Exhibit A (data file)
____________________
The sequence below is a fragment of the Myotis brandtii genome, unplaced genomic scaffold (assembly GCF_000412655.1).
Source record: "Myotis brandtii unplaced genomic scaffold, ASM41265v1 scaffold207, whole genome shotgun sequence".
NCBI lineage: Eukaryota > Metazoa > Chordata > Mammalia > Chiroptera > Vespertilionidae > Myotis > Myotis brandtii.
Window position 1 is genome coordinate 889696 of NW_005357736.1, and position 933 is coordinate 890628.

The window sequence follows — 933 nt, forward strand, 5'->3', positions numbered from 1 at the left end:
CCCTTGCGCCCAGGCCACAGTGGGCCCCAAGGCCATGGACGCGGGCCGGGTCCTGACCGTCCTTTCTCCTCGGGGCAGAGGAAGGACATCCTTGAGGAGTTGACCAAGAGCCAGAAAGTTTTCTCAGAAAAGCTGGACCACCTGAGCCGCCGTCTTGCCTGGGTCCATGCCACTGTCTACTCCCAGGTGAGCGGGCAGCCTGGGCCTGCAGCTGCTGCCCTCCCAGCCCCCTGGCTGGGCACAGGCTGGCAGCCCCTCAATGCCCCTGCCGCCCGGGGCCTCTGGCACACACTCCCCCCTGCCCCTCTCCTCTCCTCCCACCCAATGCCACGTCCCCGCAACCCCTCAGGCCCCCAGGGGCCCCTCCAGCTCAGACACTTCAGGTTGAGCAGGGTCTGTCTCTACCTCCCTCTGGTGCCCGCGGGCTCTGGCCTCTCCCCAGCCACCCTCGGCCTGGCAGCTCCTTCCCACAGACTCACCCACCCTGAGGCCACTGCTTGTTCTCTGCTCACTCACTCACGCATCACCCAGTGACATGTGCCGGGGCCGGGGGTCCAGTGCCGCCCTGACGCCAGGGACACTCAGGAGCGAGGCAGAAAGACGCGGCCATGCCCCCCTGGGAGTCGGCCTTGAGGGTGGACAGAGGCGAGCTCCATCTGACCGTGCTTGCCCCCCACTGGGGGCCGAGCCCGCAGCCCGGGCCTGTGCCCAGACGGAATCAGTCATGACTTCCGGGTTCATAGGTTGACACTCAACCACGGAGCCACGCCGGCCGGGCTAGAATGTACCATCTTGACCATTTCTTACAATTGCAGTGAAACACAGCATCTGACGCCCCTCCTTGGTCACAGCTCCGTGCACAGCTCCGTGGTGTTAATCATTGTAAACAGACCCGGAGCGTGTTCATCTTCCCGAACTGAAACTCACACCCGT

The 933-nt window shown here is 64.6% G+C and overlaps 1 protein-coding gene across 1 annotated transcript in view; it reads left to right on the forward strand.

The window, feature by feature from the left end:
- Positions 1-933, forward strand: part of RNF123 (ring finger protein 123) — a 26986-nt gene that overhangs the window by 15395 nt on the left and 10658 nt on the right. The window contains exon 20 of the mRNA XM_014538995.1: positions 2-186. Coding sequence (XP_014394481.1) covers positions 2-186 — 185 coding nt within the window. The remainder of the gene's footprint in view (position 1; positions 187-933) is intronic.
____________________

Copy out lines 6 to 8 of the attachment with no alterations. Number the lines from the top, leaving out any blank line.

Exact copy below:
CCCTTGCGCCCAGGCCACAGTGGGCCCCAAGGCCATGGACGCGGGCCGGGTCCTGACCGTCCTTTCTCCTCGGGGCAGAGGAAGGACATCCTTGAGGAGTTGACCAAGAGCCAGAAAGTTTTCTCAGAAAAGCTGGACCACCTGAGCCGCCGTCTTGCCTGGGTCCATGCCACTGTCTACTCCCAGGTGAGCGGGCAGCCTGGGCCTGCAGCTGCTGCCCTCCCAGCCCCCTGGCTGGGCACAGGCTGGCAGCCCCTCAATGCCCCTGCCGCCCGGGGCCTCTGGCACACACTCCCCCCTGCCCCTCTCCTCTCCTCCCACCCAATGCCACGTCCCCGCAACCCCTCAGGCCCCCAGGGGCCCCTCCAGCTCAGACACTTCAGGTTGAGCAGGGTCTGTCTCTACCTCCCTCTGGTGCCCGCGGGCTCTGGCCTCTCCCCAGCCACCCTCGGCCTGGCAGCTCCTTCCCACAGACTCACCCACCCTGAGGCCACTGCTTGTTCTCTGCTCACTCACTCACGCATCACCCAGTGACATGTGCCGGGGCCGGGGGTCCAGTGCCGCCCTGACGCCAGGGACACTCAGGAGCGAGGCAGAAAGACGCGGCCATGCCCCCCTGGGAGTCGGCCTTGAGGGTGGACAGAGGCGAGCTCCATCTGACCGTGCTTGCCCCCCACTGGGGGCCGAGCCCGCAGCCCGGGCCTGTGCCCAGACGGAATCAGTCATGACTTCCGGGTTCATAGGTTGACACTCAACCACGGAGCCACGCCGGCCGGGCTAGAATGTACCATCTTGACCATTTCTTACAATTGCAGTGAAACACAGCATCTGACGCCCCTCCTTGGTCACAGCTCCGTGCACAGCTCCGTGGTGTTAATCATTGTAAACAGACCCGGAGCGTGTTCATCTTCCCGAACTGAAACTCACACCCGT

The 933-nt window shown here is 64.6% G+C and overlaps 1 protein-coding gene across 1 annotated transcript in view; it reads left to right on the forward strand.

The window, feature by feature from the left end: